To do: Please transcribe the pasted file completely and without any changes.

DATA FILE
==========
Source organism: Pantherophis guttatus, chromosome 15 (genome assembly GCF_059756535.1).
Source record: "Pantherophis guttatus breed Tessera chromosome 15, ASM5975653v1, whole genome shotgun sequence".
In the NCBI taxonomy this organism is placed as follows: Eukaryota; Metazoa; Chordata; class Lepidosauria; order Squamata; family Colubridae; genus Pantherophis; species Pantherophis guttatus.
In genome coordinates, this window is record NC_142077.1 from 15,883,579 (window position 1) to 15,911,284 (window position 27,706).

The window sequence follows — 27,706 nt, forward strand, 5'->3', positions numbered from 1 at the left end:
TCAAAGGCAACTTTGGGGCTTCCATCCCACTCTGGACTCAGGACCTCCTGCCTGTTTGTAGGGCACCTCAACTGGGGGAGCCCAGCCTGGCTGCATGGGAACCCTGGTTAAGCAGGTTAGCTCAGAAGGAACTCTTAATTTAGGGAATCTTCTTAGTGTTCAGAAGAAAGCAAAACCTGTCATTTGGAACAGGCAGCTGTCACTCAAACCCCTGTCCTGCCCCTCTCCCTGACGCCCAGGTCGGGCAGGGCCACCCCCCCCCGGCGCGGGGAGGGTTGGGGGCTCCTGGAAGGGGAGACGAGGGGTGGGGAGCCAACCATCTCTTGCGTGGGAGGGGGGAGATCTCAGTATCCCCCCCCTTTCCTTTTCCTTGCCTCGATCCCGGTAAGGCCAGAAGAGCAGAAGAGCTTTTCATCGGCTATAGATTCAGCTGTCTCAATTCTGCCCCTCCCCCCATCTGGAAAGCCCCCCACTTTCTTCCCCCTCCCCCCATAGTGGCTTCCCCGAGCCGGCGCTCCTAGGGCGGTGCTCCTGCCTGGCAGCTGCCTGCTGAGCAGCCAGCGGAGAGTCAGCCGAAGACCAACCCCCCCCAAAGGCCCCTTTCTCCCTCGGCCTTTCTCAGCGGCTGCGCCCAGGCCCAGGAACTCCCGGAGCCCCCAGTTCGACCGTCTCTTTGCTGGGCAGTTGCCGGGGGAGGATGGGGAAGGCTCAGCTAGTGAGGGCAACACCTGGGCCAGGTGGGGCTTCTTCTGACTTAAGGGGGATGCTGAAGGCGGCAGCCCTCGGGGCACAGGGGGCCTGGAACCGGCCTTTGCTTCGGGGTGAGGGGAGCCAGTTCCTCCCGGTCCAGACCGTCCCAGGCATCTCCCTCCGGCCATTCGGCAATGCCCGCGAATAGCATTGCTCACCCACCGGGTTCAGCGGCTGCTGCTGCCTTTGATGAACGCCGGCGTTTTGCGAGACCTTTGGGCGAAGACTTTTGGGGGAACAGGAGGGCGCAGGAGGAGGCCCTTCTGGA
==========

Source organism: Pantherophis guttatus, chromosome 15 (genome assembly GCF_059756535.1).
Source record: "Pantherophis guttatus breed Tessera chromosome 15, ASM5975653v1, whole genome shotgun sequence".
In the NCBI taxonomy this organism is placed as follows: Eukaryota; Metazoa; Chordata; class Lepidosauria; order Squamata; family Colubridae; genus Pantherophis; species Pantherophis guttatus.
In genome coordinates, this window is record NC_142077.1 from 15,883,579 (window position 1) to 15,911,284 (window position 27,706).

The window sequence follows — 27,706 nt, forward strand, 5'->3', positions numbered from 1 at the left end:
TCAAAGGCAACTTTGGGGCTTCCATCCCACTCTGGACTCAGGACCTCCTGCCTGTTTGTAGGGCACCTCAACTGGGGGAGCCCAGCCTGGCTGCATGGGAACCCTGGTTAAGCAGGTTAGCTCAGAAGGAACTCTTAATTTAGGGAATCTTCTTAGTGTTCAGAAGAAAGCAAAACCTGTCATTTGGAACAGGCAGCTGTCACTCAAACCCCTGTCCTGCCCCTCTCCCTGACGCCCAGGTCGGGCAGGGCCACCCCCCCCCGGCGCGGGGAGGGTTGGGGGCTCCTGGAAGGGGAGACGAGGGGTGGGGAGCCAACCATCTCTTGCGTGGGAGGGGGGAGATCTCAGTATCCCCCCCCTTTCCTTTTCCTTGCCTCGATCCCGGTAAGGCCAGAAGAGCAGAAGAGCTTTTCATCGGCTATAGATTCAGCTGTCTCAATTCTGCCCCTCCCCCCATCTGGAAAGCCCCCCACTTTCTTCCCCCTCCCCCCATAGTGGCTTCCCCGAGCCGGCGCTCCTAGGGCGGTGCTCCTGCCTGGCAGCTGCCTGCTGAGCAGCCAGCGGAGAGTCAGCCGAAGACCAACCCCCCCCAAAGGCCCCTTTCTCCCTCGGCCTTTCTCAGCGGCTGCGCCCAGGCCCAGGAACTCCCGGAGCCCCCAGTTCGACCGTCTCTTTGCTGGGCAGTTGCCGGGGGAGGATGGGGAAGGCTCAGCTAGTGAGGGCAACACCTGGGCCAGGTGGGGCTTCTTCTGACTTAAGGGGGATGCTGAAGGCGGCAGCCCTCGGGGCACAGGGGGCCTGGAACCGGCCTTTGCTTCGGGGTGAGGGGAGCCAGTTCCTCCCGGTCCAGACCGTCCCAGGCATCTCCCTCCGGCCATTCGGCAATGCCCGCGAATAGCATTGCTCACCCACCGGGTTCAGCGGCTGCTGCTGCCTTTGATGAACGCCGGCGTTTTGCGAGACCTTTGGGCGAAGACTTTTGGGGGAACAGGAGGGCGCAGGAGGAGGCCCTTCTGGA